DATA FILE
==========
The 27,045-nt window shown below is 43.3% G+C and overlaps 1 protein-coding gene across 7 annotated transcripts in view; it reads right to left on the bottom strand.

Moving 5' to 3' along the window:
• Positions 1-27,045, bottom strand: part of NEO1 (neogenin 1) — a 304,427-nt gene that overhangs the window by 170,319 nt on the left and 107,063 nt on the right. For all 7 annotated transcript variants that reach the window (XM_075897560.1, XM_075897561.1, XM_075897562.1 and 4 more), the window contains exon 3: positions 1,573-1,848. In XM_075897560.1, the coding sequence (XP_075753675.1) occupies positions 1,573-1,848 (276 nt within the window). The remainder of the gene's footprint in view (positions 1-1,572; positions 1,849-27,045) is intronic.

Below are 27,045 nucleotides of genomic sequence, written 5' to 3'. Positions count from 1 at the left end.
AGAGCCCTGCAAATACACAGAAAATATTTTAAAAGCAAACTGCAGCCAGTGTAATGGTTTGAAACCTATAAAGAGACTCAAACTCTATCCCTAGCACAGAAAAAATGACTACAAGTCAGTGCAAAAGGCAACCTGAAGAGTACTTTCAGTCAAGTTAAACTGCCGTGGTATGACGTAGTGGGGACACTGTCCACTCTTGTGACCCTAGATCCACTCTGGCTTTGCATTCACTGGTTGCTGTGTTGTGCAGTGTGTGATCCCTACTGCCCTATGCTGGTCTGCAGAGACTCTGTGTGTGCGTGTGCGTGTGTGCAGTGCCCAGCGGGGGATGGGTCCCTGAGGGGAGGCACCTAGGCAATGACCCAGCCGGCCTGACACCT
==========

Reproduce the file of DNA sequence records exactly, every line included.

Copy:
The 27,045-nt window shown below is 43.3% G+C and overlaps 1 protein-coding gene across 7 annotated transcripts in view; it reads right to left on the bottom strand.

Moving 5' to 3' along the window:
• Positions 1-27,045, bottom strand: part of NEO1 (neogenin 1) — a 304,427-nt gene that overhangs the window by 170,319 nt on the left and 107,063 nt on the right. For all 7 annotated transcript variants that reach the window (XM_075897560.1, XM_075897561.1, XM_075897562.1 and 4 more), the window contains exon 3: positions 1,573-1,848. In XM_075897560.1, the coding sequence (XP_075753675.1) occupies positions 1,573-1,848 (276 nt within the window). The remainder of the gene's footprint in view (positions 1-1,572; positions 1,849-27,045) is intronic.

Below are 27,045 nucleotides of genomic sequence, written 5' to 3'. Positions count from 1 at the left end.
AGAGCCCTGCAAATACACAGAAAATATTTTAAAAGCAAACTGCAGCCAGTGTAATGGTTTGAAACCTATAAAGAGACTCAAACTCTATCCCTAGCACAGAAAAAATGACTACAAGTCAGTGCAAAAGGCAACCTGAAGAGTACTTTCAGTCAAGTTAAACTGCCGTGGTATGACGTAGTGGGGACACTGTCCACTCTTGTGACCCTAGATCCACTCTGGCTTTGCATTCACTGGTTGCTGTGTTGTGCAGTGTGTGATCCCTACTGCCCTATGCTGGTCTGCAGAGACTCTGTGTGTGCGTGTGCGTGTGTGCAGTGCCCAGCGGGGGATGGGTCCCTGAGGGGAGGCACCTAGGCAATGACCCAGCCGGCCTGACACCT